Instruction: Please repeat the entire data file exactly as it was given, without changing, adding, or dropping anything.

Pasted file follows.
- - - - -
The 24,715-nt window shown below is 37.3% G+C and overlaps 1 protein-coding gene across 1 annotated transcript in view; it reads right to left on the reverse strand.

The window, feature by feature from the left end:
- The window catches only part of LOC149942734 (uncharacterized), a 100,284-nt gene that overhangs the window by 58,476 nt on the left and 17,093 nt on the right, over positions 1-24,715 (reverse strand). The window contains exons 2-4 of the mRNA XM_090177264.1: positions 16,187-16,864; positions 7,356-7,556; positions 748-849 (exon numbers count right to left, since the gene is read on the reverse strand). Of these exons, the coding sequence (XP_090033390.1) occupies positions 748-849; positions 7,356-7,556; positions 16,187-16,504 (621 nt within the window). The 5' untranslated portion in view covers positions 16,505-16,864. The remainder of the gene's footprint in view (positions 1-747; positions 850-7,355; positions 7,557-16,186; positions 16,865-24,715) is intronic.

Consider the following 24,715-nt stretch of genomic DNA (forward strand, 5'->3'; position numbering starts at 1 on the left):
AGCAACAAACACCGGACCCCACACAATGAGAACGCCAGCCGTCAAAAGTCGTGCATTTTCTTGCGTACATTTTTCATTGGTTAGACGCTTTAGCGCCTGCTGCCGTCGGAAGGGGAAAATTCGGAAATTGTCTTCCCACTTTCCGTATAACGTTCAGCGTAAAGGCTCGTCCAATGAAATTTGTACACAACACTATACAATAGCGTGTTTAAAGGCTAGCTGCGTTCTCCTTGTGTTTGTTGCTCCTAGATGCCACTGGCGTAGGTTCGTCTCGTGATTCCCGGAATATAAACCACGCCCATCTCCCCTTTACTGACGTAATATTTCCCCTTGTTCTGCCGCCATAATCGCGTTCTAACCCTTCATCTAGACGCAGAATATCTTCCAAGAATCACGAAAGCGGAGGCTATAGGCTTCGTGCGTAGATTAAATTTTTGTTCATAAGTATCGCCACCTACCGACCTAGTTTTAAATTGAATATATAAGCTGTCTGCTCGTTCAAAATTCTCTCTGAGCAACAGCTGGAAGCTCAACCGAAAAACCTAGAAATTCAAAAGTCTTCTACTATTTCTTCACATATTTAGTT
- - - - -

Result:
The 24,715-nt window shown below is 37.3% G+C and overlaps 1 protein-coding gene across 1 annotated transcript in view; it reads right to left on the reverse strand.

The window, feature by feature from the left end:
- The window catches only part of LOC149942734 (uncharacterized), a 100,284-nt gene that overhangs the window by 58,476 nt on the left and 17,093 nt on the right, over positions 1-24,715 (reverse strand). The window contains exons 2-4 of the mRNA XM_090177264.1: positions 16,187-16,864; positions 7,356-7,556; positions 748-849 (exon numbers count right to left, since the gene is read on the reverse strand). Of these exons, the coding sequence (XP_090033390.1) occupies positions 748-849; positions 7,356-7,556; positions 16,187-16,504 (621 nt within the window). The 5' untranslated portion in view covers positions 16,505-16,864. The remainder of the gene's footprint in view (positions 1-747; positions 850-7,355; positions 7,557-16,186; positions 16,865-24,715) is intronic.

Consider the following 24,715-nt stretch of genomic DNA (forward strand, 5'->3'; position numbering starts at 1 on the left):
AGCAACAAACACCGGACCCCACACAATGAGAACGCCAGCCGTCAAAAGTCGTGCATTTTCTTGCGTACATTTTTCATTGGTTAGACGCTTTAGCGCCTGCTGCCGTCGGAAGGGGAAAATTCGGAAATTGTCTTCCCACTTTCCGTATAACGTTCAGCGTAAAGGCTCGTCCAATGAAATTTGTACACAACACTATACAATAGCGTGTTTAAAGGCTAGCTGCGTTCTCCTTGTGTTTGTTGCTCCTAGATGCCACTGGCGTAGGTTCGTCTCGTGATTCCCGGAATATAAACCACGCCCATCTCCCCTTTACTGACGTAATATTTCCCCTTGTTCTGCCGCCATAATCGCGTTCTAACCCTTCATCTAGACGCAGAATATCTTCCAAGAATCACGAAAGCGGAGGCTATAGGCTTCGTGCGTAGATTAAATTTTTGTTCATAAGTATCGCCACCTACCGACCTAGTTTTAAATTGAATATATAAGCTGTCTGCTCGTTCAAAATTCTCTCTGAGCAACAGCTGGAAGCTCAACCGAAAAACCTAGAAATTCAAAAGTCTTCTACTATTTCTTCACATATTTAGTT